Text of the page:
City Nature Challenge

April 15, 2022

On April 9, Arizona Project WET hosted several teachers for a workshop to introduce community-based science tools and methods in anticipation of the upcoming City Nature Challenge (CNC). Starting in 2016 as a competition between San Francisco and Los Angeles, the CNC has grown into an international event, motivating people around the world to find and share wildlife in their cities. The CNC is an annual four-day bioblitz to document biodiversity. This year the CNC runs from April 29 to May 2. The workshop prepared teachers to utilize the online community science tool iNaturalist with their students to conduct a bioblitz on their school campus, local park, or other green space.

During the workshop, teachers learned how community science initiatives such as the CNC can connect youth in urban/metro areas to their local natural habitats. The efforts also connect youth to each other by building in-person and online connections around local nature and community science projects. As a result, teachers and students will collect urban biodiversity data and understand how it can be used for education, research, management, and conservation. The training demonstrated how hands-on activities focused on local phenomena can address K-12 academic standards.

Additional virtual workshops will be hosted by SARSEF over the next few weeks. These will include:

Using iNaturalist for Student Research

Wed. April 13, 4–5 pm: Register
Join us for a presentation and discussion about using iNaturalist, a community science app, as a tool for student research. Featured guests are Molly Hunter, University of Arizona Associate Research Professor in the School of Natural Resources and the Environment, and Isabel Ross, a senior at Cienega High School. Isabel’s study that she entered into the 2021 SARSEF science fair was “Bighorn Fire: Effects on Wildlife in the Santa Catalina Mountains.” Isabel was chosen to proceed on from the SARSEF competition and virtually attend ISEF and National Junior Science Humanities Symposium in 2021.

iNaturalist and the National Phenology Network: Recording Biodiversity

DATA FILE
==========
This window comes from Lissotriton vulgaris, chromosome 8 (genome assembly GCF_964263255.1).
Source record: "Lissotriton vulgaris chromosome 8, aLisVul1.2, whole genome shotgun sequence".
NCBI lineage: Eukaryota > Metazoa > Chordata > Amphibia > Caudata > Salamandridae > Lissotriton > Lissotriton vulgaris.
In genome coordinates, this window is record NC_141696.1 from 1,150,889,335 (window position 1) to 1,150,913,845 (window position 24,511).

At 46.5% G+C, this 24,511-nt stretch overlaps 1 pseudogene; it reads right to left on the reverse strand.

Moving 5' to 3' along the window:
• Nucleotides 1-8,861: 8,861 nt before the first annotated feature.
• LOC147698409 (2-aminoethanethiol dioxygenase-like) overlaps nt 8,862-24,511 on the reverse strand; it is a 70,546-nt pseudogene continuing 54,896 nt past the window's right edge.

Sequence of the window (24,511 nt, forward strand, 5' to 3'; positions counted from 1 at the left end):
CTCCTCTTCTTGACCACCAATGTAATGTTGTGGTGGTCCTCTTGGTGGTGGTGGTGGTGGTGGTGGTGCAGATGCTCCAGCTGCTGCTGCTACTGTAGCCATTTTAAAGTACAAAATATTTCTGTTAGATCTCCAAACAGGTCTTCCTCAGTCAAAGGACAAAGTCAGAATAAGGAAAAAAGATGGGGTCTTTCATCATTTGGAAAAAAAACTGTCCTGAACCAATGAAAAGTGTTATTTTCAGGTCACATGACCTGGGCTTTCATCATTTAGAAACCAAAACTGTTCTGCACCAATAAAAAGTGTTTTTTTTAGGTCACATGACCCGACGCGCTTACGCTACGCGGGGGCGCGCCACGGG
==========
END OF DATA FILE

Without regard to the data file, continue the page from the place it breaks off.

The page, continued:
Tues. April 19, 4–5 pm: Register
We’re hosting Theresa Crimmins, Director for the USA National Phenology Network (USA-NPN), for a presentation about using community science resources to document and learn about biodiversity and phenology (the timing of seasonal life cycle events). Also a Research Professor in the School of Natural Resources and the Environment at the University of Arizona, Theresa works enthusiastically to support the growth and use of phenology data and resources curated by the USA-NPN, involvement in Nature’s Notebook, and a broader appreciation of phenology among scientists and non-scientists alike. The USA-NPN uses the internet to bring together community scientists, government agencies, non-profit groups, educators, and students of all ages to monitor the impacts of climate change on plants and animals in the US.

How Community Science Data is Used in Research

Tues. April 26, 4–5 pm: Register
In this presentation, you will learn how scientists use data from iNaturalist and other community science platforms in their research. SARSEF and the Pima County Master Naturalists welcome University of Arizona researcher Katy Prudic, an entomologist interested in discovering how ecological and evolutionary interactions promote biodiversity and how they can inform conservation decision-making. She is co-director of eButterfly, an online citizen science platform that harnesses the observations of thousands of butterfly enthusiasts across the globe to understand how and when butterflies and other pollinators react to environmental changes. Her research encompasses precision conservation, human-computer networks, and data science.